The Lanark Era Newspaper

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Perth Courier, August 9, 1862

Lanark Era Newspaper

Written by W.M. McFarlane

This year the Lanark Era entered its 66th year of publication in Lanark Village.  During this time the Era was published by five proprietors.

Lanark’s first newspaper was the Lanark Observer published in 1852(?) 1832(?) by J.R. Gemmill a son of the first Presbyterian minister in Lanark.  For two years the presses ran in Lanark and for two more years in Perth before they folded up.  Lanark’s second paper was the Era, established in 1895 by the late John Sutherland, a native of Lanark Township.  Mr. Sutherland published the paper in a building on the corner lot where Mel Lee’s hardware business stood prior to the fire.  For two years he struggled with the business and sold it to Robert Wilson of Carleton Place on May 13, 1898(?).  Mr. Wilson moved the old hand turned press and other equipment to a room in the former Dobbie block.  Later he purchased the Manshan building in 1901 and again moved the plant.  The Era is still in the same location.

Early apprentices with the Lanark Era soon became familiar with the old hand turned press of that day.  On press day a couple of men were employed to turn the press by hand.  They took turns at the job.  One would turn out a few copies while the other went out for a beer and this kept up until the run was off which was about 1,000 copies in those days.  Of course, the Era paid for the beer.

About 1906 a new cylinder press printing four pages at a time, was installed. This was a great addition to the plant.  It was operated by a gas engine, not as economical as a beer but a lot more reliable.

In those days, the paper was all set by hand every letter being picked out of a case separately and placed in its proper position for reading.  For 20 years Mr. Wilson was editor and finally through age, he persuaded youngBill McFarlane to buy the business.  It was in January, 1918 the year after the Caldwell Woolen Mill fire, I entered the newspaper field as owner of the Lanark Era.  I toiled away with a staff of three girls all good type setters.

In 1921 the year electricity came to Lanark, the Era installed a typesetting machine, the Linotype.  This truly was a labor saving device.  The first linotype operator to be trained by myself was Miss Bell Currie, now Mrs. Austin McFarlane.  She later became operator on the Ottawa Citizen.  The Era was the first hydro-power user in Lanark as I did away with the gas engine and bought an electric motor to drive the press.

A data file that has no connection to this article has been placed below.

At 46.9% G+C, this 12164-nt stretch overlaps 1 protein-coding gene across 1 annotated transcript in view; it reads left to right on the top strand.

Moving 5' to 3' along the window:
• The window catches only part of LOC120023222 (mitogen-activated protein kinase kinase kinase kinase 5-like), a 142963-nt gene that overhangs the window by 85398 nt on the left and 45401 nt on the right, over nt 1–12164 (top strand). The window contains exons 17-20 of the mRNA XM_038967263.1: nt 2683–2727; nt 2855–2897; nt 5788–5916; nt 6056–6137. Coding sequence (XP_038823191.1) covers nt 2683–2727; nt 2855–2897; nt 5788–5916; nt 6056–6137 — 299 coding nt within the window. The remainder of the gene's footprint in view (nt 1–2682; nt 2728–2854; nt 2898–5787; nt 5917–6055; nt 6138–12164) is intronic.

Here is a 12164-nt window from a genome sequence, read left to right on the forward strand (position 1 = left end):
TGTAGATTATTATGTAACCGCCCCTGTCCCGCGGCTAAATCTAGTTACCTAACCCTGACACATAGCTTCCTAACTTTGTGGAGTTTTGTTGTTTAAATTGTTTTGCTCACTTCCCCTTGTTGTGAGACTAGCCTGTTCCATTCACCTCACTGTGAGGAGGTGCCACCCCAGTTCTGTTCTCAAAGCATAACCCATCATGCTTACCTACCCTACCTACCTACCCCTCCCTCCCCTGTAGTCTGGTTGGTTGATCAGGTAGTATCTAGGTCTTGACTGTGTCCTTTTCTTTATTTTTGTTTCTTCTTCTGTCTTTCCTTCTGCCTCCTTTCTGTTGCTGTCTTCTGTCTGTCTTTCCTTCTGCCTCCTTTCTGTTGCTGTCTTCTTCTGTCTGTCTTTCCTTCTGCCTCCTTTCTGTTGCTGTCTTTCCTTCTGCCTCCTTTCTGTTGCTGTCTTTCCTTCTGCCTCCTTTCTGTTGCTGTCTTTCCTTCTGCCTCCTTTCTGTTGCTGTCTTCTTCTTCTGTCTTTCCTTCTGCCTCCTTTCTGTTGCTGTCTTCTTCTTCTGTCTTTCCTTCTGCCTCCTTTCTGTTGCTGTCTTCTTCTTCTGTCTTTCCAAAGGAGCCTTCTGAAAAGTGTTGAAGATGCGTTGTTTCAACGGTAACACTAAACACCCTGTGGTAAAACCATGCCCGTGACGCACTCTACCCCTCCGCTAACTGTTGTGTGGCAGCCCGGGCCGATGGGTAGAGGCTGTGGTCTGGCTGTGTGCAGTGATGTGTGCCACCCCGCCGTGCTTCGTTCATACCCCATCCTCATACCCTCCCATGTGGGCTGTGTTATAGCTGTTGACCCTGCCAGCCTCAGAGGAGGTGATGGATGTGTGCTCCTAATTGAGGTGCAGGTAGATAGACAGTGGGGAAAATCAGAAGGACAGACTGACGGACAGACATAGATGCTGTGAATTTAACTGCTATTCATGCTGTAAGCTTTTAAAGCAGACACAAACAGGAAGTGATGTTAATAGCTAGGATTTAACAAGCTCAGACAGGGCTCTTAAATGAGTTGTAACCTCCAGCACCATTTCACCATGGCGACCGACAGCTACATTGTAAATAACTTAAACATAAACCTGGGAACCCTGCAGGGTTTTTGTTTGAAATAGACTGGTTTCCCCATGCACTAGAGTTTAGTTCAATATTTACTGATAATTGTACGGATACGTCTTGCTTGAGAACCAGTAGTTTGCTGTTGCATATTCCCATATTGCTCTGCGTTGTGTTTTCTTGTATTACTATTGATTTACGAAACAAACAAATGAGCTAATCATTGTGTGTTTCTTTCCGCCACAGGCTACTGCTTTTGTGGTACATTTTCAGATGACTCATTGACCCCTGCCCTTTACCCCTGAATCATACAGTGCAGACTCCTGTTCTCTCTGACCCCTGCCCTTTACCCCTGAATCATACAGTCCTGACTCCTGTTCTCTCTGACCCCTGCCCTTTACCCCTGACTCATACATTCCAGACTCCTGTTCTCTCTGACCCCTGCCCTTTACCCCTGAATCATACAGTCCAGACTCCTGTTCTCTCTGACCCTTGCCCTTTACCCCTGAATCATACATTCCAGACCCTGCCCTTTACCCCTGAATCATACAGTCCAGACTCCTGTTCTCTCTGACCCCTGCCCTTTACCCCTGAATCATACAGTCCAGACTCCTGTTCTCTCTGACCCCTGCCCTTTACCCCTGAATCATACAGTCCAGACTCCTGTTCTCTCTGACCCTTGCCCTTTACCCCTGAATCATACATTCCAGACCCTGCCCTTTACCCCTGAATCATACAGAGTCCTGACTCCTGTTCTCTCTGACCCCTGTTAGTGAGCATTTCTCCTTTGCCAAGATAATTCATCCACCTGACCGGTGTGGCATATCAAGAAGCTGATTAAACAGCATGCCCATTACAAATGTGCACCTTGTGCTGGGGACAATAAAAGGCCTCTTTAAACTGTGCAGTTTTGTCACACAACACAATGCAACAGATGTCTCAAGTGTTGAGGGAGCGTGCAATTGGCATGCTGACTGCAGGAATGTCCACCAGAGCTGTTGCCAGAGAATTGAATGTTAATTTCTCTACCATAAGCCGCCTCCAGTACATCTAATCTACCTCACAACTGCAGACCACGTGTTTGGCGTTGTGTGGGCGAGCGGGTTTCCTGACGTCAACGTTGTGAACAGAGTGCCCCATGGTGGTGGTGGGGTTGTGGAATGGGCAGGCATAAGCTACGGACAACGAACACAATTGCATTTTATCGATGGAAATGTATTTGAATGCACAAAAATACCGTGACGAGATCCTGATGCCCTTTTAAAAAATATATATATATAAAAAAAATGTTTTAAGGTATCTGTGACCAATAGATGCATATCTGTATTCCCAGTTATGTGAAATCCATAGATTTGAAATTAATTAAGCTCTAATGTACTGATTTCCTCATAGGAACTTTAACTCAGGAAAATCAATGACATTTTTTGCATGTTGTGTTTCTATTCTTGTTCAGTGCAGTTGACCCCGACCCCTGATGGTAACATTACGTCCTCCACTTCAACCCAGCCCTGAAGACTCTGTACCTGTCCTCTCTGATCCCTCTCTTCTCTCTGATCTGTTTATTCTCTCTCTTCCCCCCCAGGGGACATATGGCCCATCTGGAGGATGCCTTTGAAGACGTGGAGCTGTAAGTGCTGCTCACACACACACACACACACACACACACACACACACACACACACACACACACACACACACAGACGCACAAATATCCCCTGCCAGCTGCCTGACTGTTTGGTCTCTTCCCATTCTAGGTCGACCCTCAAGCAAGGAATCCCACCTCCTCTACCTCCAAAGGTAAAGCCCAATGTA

With a desire to move on to a larger newspaper field, I sold out in 1929 to L.C. Affleck, who continued to build up the business for 19 years.  In 1947 the Era was on the market and Erroll Mason decided to try his luck in journalism.  Mr. Mason passed away in October of 1961 and the Era continued under the proprietorship of Muriel Mason, and her staff, the Somerville brothers, Ivan and Leonard.

The Era obtained a circulation of 1,400 a few years ago and to this day enjoys that subscription lists go to all parts of the world where former Lanarkites reside.

The Lanark Era reached its 66th year of publication this year and in that time produced more apprentice printers who made good in other fields.  The Pepper boys, Allan and Jack were the first to graduate.  Allan became associated with West Chester Company, a chain of papers at White Plains, New York.  Jack became the first linotype mechanic in Ontario and later established a large job printing plant in Toronto.  Others to go in the early days were Russell McGuire, Frank Class, Bill McFarlane, Lawrence McDougall, John Graham and L.C. Affleck.

The Lanark Era though not a large newspaper is in keeping with the village and one thing that stands out clearly is that the Era is the only paper published that gives a “hoot” about Lanark.

 

Lanark Era Facebook Page

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The Lanark Era did an exceptional job of publishing information about early local families and also reported on many who migrated beyond Lanark County.

BOOKS – The Lanark Era – Births, Marriages and Deaths 1895 to 1939

Transcribed by Peter E. Andersen
Published by Global Heritage Press, Milton, 1998-2015

 

About lindaseccaspina

Before she laid her fingers to a keyboard, Linda was a fashion designer, and then owned the eclectic store Flash Cadilac and Savannah Devilles in Ottawa on Rideau Street from 1976-1996. She also did clothing for various media and worked on “You Can’t do that on Television”. After writing for years about things that she cared about or pissed her off on American media she finally found her calling. She is a weekly columnist for the Sherbrooke Record and documents history every single day and has over 6500 blogs about Lanark County and Ottawa and an enormous weekly readership. Linda has published six books and is in her 4th year as a town councillor for Carleton Place. She believes in community and promoting business owners because she believes she can, so she does.

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